Eating is one of the most important parts of life. Consuming a balanced and varied diet allows our body to get the right amount of nutrients to keep us healthy, fight sickness, keep energy levels up, and many essential body processes.
However, you are what you eat. Whatever you’re consuming directly affects your body, and one of them is cholesterol. What is the correlation between high cholesterol and an increased risk of heart diseases?
What is Cholesterol?
Cholesterol, a fat-like substance, travels through the bloodstream as high-density lipoprotein (HDL) and low-density lipoprotein (LDL). HDL is better known as good cholesterol, as it takes bad cholesterol out of the body through the liver for disposal.
While low levels of LDL are normal and essential in the body, it can also be "bad cholesterol," as too much can cling and clog the arteries. Narrowed or blocked arteries prevent blood from reaching the heart, brain, and other organs. The issue can lead to stroke, heart attack, or heart failure.
Although the liver produces our required cholesterol levels already, the food we eat also contributes to the cholesterol in our body. However, it is not all bad when there is an increase in cholesterol levels. Our body needs a high HDL level and low LDL level to reduce the risk of heart diseases.
In a study published in 2016, researchers looked at the possibility of exchanging commercial products high in cholesterol for food items with improved total cholesterol, LDL-cholesterol, and inflammatory markers in a double-blind, randomized, controlled trial. For a total of eight weeks, the study showed that exchanging a few commercially available food items was easy and led to a clinically significant cholesterol reduction, reducing CVD risk.
Sources of Cholesterol
Diet plays an essential role in heart health and overall health. It is worth noting that trans fat and saturated fats raise LDL and lower HDL. Both of these changes contribute highly to an increased risk of heart diseases. Added to that, trans fats also bring no nutritional value.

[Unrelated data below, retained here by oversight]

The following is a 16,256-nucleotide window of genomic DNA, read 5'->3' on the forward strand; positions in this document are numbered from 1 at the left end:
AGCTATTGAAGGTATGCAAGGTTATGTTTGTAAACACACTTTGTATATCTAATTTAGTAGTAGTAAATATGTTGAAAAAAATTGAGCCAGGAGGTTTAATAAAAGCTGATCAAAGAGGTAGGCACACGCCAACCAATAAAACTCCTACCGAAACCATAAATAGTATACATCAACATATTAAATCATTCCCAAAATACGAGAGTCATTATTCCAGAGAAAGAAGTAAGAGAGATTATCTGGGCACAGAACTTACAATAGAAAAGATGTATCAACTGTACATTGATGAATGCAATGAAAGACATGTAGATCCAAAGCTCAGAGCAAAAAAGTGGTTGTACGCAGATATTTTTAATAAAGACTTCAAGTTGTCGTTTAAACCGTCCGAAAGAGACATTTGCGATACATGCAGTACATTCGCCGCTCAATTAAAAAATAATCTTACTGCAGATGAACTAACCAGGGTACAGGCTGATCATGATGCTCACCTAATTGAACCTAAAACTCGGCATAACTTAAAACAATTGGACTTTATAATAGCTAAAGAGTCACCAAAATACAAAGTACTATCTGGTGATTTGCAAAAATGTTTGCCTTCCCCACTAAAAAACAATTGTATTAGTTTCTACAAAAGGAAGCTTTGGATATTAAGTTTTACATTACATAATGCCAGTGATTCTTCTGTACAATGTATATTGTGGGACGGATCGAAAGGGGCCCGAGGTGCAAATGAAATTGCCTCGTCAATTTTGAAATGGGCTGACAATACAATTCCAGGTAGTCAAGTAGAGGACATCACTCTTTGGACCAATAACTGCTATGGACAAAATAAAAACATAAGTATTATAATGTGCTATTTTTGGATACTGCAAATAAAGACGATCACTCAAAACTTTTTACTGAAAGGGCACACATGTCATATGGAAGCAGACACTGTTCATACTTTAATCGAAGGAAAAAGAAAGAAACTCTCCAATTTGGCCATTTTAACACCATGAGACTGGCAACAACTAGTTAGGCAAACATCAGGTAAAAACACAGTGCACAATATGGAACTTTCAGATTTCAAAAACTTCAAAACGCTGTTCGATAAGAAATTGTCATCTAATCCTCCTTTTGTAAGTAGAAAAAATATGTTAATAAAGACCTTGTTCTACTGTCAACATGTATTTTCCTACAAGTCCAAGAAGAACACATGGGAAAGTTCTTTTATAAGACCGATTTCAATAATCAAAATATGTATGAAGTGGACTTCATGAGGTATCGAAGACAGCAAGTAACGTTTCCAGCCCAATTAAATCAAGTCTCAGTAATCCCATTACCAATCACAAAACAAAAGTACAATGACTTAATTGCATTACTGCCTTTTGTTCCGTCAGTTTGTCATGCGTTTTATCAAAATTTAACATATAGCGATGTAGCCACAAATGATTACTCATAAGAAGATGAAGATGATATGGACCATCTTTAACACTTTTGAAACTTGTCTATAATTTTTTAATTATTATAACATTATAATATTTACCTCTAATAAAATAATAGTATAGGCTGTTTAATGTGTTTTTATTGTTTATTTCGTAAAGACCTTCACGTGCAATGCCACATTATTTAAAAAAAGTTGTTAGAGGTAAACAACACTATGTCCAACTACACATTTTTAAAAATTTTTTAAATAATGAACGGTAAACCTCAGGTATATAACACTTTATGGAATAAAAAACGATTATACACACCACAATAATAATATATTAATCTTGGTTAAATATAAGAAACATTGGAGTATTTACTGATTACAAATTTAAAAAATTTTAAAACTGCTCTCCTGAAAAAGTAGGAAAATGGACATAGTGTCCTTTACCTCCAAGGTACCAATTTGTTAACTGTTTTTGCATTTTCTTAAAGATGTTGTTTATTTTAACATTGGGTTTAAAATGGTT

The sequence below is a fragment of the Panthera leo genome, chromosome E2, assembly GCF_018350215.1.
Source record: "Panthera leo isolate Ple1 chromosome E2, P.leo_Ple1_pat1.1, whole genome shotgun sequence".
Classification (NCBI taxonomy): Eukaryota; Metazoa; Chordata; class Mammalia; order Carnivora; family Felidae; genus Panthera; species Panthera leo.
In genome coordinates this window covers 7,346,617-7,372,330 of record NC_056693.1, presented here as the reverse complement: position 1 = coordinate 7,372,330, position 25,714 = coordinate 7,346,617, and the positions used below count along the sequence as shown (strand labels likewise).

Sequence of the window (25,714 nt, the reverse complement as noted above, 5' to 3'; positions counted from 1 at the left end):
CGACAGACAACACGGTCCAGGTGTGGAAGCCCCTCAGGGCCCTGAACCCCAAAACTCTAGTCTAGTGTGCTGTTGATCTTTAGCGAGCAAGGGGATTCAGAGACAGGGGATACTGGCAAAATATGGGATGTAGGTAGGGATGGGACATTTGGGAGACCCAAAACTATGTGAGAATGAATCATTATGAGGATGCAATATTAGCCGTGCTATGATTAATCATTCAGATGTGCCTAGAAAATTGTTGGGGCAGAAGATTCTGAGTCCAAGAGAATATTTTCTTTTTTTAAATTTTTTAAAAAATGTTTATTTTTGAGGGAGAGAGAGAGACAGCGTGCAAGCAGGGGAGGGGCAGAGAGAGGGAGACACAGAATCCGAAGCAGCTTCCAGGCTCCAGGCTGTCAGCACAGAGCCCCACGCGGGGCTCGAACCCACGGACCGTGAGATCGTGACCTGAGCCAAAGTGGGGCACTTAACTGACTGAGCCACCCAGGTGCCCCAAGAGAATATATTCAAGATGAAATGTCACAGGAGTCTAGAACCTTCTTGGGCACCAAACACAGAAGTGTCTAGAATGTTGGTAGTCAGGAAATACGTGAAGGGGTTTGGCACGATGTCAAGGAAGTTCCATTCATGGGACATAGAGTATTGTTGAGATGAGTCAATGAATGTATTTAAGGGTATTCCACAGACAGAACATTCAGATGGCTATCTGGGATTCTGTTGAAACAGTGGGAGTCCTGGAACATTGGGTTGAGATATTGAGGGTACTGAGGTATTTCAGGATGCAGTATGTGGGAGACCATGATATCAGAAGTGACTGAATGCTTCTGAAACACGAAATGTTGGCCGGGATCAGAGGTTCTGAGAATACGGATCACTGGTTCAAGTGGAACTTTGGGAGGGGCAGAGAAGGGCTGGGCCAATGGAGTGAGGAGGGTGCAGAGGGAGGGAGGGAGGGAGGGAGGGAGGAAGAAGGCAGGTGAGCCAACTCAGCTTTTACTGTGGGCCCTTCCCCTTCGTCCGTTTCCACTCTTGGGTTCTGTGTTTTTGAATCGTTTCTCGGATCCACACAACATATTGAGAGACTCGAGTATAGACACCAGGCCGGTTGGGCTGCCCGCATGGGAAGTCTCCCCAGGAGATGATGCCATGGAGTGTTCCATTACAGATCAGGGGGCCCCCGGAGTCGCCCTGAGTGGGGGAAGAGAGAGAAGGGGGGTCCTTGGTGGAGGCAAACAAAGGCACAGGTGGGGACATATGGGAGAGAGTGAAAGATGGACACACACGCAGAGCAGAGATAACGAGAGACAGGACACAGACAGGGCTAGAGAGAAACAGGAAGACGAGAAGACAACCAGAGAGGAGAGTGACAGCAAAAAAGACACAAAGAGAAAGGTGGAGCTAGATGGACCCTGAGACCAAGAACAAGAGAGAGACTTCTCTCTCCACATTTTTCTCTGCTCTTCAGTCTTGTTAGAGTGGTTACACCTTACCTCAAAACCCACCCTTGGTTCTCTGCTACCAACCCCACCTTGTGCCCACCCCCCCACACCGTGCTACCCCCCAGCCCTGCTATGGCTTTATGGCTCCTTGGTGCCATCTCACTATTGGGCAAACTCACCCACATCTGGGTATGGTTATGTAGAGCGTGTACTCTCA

Partially hydrogenated oils (PHOs) carry the most trans fat in our diet, primarily found in many types of processed foods. PHOs are not safe for human consumption. While they are being phased out of our food supply, try to avoid the foods with PHO.
Saturated fats are another source of LDL and should be avoided as much as possible. They are commonly found in sweet treats, red meat, fatty meat, processed meat, shortening, lard, tallow, fried foods, and whole-fat dairy products such as milk, butter, cheese, and cream. Both trans fat and saturated fat contribute to weight gain and obesity. Being overweight or obese increases the risk of heart diseases and other health conditions.
It concerns to know that most of the food we eat contains high cholesterol levels, which put us at risk for heart diseases. However, healthier options help lower down LDL, raise HDL, and manage your weight, such as oats, beans, nuts, fruits, soybeans, fatty fish, and olive oil. But of course, eating moderately is still the best solution to control and manage our cholesterol intake to lower the risk of acquiring heart disease.
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